Legal Professionals of Hirsch & Ehlenberger

How much do you have to listen to your co-parent?

On Behalf of | Jul 16, 2021 | Divorce

After years of fighting, you were glad to get divorced. You still aren’t totally free of your ex-spouse, however, because you have minor children together. Nearly every day, it seems like you’re dealing with a barrage of phone calls and texts from your ex about the kids.

Your ex doesn’t like what you fed the kids for dinner during your parenting time. They say that the amount of “screen time” you give the kids is unhealthy. They want to dictate how you spend the child support money you receive. The issues never seem to stop.

Do you have to humor them and justify your actions? Do you have to cave to their demands?

Here’s how to figure out how much control your co-parent really has

Generally speaking, your parenting time is your parenting time. Your co-parent has no authority over how you run your household, with few exceptions. Here’s what to consider:

  • Are you in violation of your parenting plan? Get it out. Read it over. Make sure that your parenting plan doesn’t include some forgotten detail about screen time or your child’s dietary needs. You only have to comply with your co-parent’s wishes if the parenting plan says so.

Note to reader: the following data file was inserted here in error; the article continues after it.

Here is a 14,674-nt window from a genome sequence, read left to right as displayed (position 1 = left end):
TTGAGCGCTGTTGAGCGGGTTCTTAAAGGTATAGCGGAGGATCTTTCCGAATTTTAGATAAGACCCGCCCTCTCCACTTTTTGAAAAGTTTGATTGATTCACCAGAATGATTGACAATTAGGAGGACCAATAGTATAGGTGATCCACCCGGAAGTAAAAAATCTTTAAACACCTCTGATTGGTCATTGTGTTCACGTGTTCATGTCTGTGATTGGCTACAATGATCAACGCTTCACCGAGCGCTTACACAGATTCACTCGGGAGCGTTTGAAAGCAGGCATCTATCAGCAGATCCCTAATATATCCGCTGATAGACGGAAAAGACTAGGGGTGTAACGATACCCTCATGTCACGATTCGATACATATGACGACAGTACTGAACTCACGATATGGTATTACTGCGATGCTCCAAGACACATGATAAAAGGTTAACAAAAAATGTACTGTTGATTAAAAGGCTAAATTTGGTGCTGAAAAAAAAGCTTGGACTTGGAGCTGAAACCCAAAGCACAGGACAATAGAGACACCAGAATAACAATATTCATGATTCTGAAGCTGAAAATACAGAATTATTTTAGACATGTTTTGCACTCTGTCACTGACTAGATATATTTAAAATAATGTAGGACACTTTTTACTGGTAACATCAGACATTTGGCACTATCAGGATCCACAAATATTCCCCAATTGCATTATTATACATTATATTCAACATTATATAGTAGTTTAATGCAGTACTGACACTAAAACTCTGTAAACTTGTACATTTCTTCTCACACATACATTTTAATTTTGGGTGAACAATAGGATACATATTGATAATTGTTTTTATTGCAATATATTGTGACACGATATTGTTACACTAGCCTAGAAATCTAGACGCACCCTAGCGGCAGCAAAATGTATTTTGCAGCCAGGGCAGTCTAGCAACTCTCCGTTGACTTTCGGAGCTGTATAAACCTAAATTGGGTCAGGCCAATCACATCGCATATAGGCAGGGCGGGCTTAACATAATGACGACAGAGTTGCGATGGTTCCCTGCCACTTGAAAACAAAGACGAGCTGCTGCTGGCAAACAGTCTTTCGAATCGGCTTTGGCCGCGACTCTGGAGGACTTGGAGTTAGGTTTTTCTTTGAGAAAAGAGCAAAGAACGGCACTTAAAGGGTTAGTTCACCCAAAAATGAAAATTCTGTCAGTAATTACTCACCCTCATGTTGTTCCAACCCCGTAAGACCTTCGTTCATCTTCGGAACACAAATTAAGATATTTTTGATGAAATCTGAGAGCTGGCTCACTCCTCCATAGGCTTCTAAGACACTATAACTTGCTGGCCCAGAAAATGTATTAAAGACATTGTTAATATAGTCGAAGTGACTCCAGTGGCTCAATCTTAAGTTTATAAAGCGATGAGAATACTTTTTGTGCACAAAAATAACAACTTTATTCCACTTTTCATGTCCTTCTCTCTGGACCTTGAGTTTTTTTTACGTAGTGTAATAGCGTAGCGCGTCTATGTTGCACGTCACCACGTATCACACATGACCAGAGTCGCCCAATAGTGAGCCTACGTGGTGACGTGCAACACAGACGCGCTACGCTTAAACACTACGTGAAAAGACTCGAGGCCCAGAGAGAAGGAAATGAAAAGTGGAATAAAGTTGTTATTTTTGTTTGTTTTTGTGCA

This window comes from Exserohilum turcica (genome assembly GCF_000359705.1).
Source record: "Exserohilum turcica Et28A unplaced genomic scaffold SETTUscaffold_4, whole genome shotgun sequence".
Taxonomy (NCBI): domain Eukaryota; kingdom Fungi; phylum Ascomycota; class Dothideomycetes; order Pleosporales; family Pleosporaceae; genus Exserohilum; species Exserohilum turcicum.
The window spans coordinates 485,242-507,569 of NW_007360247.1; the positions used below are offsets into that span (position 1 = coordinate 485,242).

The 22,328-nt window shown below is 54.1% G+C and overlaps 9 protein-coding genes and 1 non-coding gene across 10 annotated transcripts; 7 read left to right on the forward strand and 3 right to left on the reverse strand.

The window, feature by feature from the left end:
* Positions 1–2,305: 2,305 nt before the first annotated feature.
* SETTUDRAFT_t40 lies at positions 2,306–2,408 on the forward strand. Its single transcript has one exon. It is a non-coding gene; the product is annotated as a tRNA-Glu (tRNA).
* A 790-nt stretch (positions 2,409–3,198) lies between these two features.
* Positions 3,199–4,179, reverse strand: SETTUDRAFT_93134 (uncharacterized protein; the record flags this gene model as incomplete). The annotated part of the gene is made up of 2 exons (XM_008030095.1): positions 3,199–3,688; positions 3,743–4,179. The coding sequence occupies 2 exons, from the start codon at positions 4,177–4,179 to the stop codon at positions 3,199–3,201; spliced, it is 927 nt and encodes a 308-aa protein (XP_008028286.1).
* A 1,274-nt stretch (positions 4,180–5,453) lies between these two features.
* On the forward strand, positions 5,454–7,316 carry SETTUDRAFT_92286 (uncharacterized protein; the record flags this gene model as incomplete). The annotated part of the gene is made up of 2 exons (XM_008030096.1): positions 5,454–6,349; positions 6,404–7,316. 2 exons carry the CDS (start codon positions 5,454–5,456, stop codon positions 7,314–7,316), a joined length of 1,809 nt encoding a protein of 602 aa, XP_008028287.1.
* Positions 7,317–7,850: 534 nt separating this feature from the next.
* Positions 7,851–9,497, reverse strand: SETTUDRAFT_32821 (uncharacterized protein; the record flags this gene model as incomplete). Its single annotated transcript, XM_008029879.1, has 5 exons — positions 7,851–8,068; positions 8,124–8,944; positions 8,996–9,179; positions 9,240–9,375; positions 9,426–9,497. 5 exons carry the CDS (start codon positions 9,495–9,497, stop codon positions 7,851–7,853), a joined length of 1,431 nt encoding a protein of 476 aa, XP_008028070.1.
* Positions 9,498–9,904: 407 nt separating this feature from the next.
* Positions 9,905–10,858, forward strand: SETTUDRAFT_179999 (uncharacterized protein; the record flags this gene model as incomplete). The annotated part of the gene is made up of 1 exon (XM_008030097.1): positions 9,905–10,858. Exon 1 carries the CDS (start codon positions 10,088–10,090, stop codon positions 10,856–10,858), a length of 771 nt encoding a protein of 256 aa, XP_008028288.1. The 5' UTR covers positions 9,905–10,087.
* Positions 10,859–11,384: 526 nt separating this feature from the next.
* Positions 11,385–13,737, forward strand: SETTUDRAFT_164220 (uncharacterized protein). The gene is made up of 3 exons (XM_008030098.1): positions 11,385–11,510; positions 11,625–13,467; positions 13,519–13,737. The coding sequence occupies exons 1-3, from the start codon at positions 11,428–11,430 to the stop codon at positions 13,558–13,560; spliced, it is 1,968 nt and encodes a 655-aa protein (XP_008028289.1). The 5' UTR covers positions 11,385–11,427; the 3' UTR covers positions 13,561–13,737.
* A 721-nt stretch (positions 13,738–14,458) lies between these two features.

• Are you putting your child in danger? If your “house rules” somehow put your child in danger, that could be cause for a custody modification to make your co-parent the child’s primary caretaker — not you. For example, if you’re feeding your diabetic child cake for dinner, that could be a major issue if your co-parent takes it to court.
  • Is there any good reason to negotiate? If you choose, you may consider giving in to their demands in exchange for something that you want in return. If you’re willing to restrict your child from extra game time in exchange for the right to take them to your parents’ house on Christmas Eve, it may be worth it.

They may not approve of dessert before the main dish, but they cannot stop you. They may not like the movies you let the kids watch, but that’s your call. You are not required to justify the use of your child support to them or how you spend your parenting time — nor should you.


FindLaw Network